The good news is that we actually have scientific research that seeks to control for this potential social desirability bias. A 2010 University of Missouri-Kansas City study looked at how people reacted to pictures of a potential candidate of normal weight. This control group was compared to other respondents who were shown pictures of the same candidate, except the candidate’s picture was morphed to be obese. Everything else about the candidate including political affiliation, views, and background remained the same.

And did the candidate’s weight make a difference? If the candidate was female, extra weight was a small negative. That concurs with a survey this year by Lake Research that found the mere mention of a woman candidate’s physical appearance hurt them. This was especially the case when the appearance coverage was unflattering.

For men, however, the 2010 University of Missouri study found that being obese was not a negative. It was actually a large positive! Respondents were over 20 points more likely to have a warmer feeling towards the same male candidate if he were obese than if were skinny. The obese candidate was 10% better liked than if he were skinny. The obese candidate was also thought to be more intelligent than the skinny one.

These positives for males make sense if you think about it. Society trains us to think this way. To bring it back to Hollywood, look at the Nutty Professor with Eddie Murphy. Murphy’s character Professor Klump was obese. He was, however, smart as a whip and very likable. Klump’s skinny equivalent Buddy Love was not nearly as smart and was a jerk. At the end of both Nutty Professor 1 and 2, the audience is rooting for Klump to beat his arch nemesis, and he does. Meanwhile, Klump doesn’t get together with an overweight woman. Instead, he ends up with characters played by the very attractive Jada Pinkett Smith in the first movie and Janet Jackson in the second one. These characters happen to be very kind and intelligent too.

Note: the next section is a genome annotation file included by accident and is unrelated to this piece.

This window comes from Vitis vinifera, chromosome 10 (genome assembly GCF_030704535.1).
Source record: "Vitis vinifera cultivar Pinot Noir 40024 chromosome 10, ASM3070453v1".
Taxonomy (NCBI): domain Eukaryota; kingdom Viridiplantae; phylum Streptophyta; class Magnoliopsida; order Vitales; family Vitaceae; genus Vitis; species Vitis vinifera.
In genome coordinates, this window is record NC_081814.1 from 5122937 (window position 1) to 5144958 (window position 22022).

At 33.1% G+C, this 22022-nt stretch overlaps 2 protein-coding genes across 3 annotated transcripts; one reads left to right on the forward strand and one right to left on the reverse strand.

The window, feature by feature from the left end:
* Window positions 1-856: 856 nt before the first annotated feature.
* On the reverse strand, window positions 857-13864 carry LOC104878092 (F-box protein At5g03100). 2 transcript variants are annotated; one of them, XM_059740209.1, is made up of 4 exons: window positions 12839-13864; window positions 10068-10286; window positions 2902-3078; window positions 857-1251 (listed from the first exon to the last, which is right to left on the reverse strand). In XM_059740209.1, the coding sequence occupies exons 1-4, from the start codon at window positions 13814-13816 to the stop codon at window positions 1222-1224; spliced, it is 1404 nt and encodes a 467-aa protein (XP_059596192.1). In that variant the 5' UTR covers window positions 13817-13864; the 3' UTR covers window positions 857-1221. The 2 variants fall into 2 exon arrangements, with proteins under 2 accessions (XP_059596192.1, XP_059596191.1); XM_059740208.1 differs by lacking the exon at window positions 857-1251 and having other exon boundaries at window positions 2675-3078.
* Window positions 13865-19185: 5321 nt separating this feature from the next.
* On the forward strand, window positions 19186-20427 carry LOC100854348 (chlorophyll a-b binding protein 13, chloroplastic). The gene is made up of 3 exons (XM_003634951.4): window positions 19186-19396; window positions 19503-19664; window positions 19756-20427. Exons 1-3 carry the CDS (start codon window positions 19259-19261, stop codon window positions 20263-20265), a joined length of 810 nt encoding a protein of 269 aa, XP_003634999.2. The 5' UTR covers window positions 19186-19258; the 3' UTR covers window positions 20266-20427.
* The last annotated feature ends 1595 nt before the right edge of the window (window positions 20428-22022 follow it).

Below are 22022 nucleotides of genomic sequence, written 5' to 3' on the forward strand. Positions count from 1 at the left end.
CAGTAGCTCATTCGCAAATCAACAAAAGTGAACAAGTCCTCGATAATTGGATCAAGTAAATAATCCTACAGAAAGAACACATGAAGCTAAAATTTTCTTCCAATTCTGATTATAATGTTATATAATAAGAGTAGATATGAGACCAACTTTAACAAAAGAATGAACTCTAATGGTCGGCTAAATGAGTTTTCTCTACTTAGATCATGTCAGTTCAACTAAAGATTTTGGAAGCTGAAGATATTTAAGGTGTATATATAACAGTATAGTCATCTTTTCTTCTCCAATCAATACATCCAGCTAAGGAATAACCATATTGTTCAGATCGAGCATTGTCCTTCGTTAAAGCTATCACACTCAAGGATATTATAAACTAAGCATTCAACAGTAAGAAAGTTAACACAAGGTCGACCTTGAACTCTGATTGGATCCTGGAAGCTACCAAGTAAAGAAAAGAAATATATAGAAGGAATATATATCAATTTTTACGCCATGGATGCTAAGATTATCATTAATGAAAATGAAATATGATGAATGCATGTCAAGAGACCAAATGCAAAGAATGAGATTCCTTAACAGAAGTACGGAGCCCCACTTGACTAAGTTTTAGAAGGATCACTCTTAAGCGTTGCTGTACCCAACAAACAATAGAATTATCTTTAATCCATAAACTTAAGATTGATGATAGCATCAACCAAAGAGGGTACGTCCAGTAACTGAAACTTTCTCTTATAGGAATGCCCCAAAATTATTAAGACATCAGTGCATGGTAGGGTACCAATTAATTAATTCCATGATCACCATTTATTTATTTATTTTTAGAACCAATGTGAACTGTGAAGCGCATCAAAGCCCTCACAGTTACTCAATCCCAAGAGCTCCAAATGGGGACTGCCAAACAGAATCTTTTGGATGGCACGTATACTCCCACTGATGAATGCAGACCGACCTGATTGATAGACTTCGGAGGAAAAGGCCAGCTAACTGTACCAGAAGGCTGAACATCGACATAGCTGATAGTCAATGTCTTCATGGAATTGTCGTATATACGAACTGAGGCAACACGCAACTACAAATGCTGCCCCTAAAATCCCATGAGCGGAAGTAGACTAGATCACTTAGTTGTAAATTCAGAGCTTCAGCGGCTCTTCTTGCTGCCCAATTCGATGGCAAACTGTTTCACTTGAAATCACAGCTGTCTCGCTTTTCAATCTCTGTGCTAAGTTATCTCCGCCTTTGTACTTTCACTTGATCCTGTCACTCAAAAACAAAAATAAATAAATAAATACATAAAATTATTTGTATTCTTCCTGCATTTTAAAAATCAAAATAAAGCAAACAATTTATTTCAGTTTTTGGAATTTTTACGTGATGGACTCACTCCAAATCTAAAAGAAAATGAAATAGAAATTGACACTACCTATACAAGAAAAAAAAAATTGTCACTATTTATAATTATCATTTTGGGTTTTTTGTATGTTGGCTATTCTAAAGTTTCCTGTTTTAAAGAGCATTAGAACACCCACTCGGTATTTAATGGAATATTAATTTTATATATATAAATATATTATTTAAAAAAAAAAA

When you take all the evidence into account, Chris Christie doesn’t need to lose weight to become president. Voters say they don’t care about weight, and their actions back them up. The research says that Christie’s electoral prospects might be better off keeping on the pounds. For now, can’t we just be happy that Christie wants to be a healthier individual? © 2013 Guardian News and Media Limited or its affiliated companies. All rights reserved. | Use of this content is subject to our Terms & Conditions | More Feeds

GOP governors are reading the polls on whether to support Medicaid expansion | Harry J Enten

GOP governors are divided over what to do about Medicaid expansion, but their actions thus far line up with poll data

Republican governors across the US are split on whether to accept additional federal funding to expand Medicaid. Some such as New Jersey Governor Chris Christie and Florida Governor Rick Scott have said yes in order to get more federal dollars, while Indiana Governor Mike Pence and Wisconsin Governor Scott Walker have declined. Why? From a public opinion standpoint, Republicans face a catch-22: the majority of Americans want the expansion, but the Republican base doesn’t.